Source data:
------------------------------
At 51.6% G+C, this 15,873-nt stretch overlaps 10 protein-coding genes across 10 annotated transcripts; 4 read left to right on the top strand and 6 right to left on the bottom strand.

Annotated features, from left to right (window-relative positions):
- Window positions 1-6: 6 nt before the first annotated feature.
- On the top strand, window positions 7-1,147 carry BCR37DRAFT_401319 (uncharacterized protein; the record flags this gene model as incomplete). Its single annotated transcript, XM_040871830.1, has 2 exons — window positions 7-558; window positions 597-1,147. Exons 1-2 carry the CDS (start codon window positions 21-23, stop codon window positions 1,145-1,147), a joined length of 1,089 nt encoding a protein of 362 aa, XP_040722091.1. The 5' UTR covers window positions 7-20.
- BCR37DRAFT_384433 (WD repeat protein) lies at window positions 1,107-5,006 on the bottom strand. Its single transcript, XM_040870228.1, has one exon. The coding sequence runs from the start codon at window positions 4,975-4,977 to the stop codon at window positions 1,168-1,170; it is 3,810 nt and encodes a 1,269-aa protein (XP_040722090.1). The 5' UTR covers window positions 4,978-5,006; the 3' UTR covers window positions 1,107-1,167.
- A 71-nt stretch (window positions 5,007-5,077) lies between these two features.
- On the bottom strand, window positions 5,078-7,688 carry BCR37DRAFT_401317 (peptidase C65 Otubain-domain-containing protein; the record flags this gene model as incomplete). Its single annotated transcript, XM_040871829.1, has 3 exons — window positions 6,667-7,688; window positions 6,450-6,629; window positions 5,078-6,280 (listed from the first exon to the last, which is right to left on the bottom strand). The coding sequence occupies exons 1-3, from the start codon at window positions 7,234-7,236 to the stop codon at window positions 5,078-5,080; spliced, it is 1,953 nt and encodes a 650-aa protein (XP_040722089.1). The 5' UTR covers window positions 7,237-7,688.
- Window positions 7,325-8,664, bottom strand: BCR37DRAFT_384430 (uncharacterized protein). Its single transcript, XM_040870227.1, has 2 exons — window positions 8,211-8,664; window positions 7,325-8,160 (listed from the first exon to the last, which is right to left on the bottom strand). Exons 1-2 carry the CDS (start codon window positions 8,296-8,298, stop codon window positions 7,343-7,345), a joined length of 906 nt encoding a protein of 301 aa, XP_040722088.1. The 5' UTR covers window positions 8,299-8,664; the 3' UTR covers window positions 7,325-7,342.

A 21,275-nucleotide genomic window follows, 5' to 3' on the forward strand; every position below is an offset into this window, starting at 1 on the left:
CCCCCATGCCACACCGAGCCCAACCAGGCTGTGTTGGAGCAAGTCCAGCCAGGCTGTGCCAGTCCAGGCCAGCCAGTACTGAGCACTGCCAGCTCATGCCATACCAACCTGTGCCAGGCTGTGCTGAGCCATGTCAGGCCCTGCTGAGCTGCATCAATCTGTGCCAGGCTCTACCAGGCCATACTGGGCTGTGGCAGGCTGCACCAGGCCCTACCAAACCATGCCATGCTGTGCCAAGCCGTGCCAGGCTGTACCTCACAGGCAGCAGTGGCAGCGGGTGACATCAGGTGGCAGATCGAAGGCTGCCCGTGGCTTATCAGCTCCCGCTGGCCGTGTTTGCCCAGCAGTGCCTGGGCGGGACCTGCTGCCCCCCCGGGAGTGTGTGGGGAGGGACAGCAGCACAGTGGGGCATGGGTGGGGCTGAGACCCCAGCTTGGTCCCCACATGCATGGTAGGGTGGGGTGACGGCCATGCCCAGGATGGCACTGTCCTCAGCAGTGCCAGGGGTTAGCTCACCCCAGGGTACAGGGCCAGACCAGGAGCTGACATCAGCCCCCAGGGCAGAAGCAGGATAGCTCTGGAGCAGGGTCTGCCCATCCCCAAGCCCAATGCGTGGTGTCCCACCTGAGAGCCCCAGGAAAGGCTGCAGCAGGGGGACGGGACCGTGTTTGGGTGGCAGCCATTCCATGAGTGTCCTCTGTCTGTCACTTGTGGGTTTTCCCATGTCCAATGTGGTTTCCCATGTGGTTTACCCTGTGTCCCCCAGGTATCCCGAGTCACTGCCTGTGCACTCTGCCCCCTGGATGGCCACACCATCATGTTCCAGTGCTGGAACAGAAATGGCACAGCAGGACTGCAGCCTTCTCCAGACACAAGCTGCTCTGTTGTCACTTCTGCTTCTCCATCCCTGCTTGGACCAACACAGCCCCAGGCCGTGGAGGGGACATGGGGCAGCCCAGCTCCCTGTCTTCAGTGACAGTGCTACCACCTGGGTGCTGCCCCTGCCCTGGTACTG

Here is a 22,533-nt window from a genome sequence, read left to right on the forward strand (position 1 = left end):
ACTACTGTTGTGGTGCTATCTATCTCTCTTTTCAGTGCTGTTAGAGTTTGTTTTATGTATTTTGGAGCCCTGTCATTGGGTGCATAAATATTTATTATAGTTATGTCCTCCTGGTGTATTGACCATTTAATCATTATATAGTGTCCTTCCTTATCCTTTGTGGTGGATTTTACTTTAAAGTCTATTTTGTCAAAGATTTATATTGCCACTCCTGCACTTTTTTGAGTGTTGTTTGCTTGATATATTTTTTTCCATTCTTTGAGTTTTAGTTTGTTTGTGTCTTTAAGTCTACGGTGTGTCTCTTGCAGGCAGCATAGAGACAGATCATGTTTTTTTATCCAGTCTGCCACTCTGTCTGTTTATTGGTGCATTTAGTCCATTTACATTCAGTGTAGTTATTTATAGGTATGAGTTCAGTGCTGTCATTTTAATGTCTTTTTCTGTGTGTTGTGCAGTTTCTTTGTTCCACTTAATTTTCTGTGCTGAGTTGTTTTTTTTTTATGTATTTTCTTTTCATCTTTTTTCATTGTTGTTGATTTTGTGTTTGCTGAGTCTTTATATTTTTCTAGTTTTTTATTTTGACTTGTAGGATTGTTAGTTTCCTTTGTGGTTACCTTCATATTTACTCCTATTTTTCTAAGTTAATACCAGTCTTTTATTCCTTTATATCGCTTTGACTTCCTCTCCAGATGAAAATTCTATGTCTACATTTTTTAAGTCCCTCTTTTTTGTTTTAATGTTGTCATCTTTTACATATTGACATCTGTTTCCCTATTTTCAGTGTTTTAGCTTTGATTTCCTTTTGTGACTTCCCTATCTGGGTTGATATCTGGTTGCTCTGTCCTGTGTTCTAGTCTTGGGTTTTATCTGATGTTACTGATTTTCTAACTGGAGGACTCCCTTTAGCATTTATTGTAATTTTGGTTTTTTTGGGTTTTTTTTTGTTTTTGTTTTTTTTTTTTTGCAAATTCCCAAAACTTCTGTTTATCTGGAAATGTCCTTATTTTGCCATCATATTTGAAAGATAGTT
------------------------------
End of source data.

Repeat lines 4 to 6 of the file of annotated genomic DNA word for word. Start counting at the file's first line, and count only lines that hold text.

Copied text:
- On the top strand, window positions 7-1,147 carry BCR37DRAFT_401319 (uncharacterized protein; the record flags this gene model as incomplete). Its single annotated transcript, XM_040871830.1, has 2 exons — window positions 7-558; window positions 597-1,147. Exons 1-2 carry the CDS (start codon window positions 21-23, stop codon window positions 1,145-1,147), a joined length of 1,089 nt encoding a protein of 362 aa, XP_040722091.1. The 5' UTR covers window positions 7-20.
- BCR37DRAFT_384433 (WD repeat protein) lies at window positions 1,107-5,006 on the bottom strand. Its single transcript, XM_040870228.1, has one exon. The coding sequence runs from the start codon at window positions 4,975-4,977 to the stop codon at window positions 1,168-1,170; it is 3,810 nt and encodes a 1,269-aa protein (XP_040722090.1). The 5' UTR covers window positions 4,978-5,006; the 3' UTR covers window positions 1,107-1,167.
- A 71-nt stretch (window positions 5,007-5,077) lies between these two features.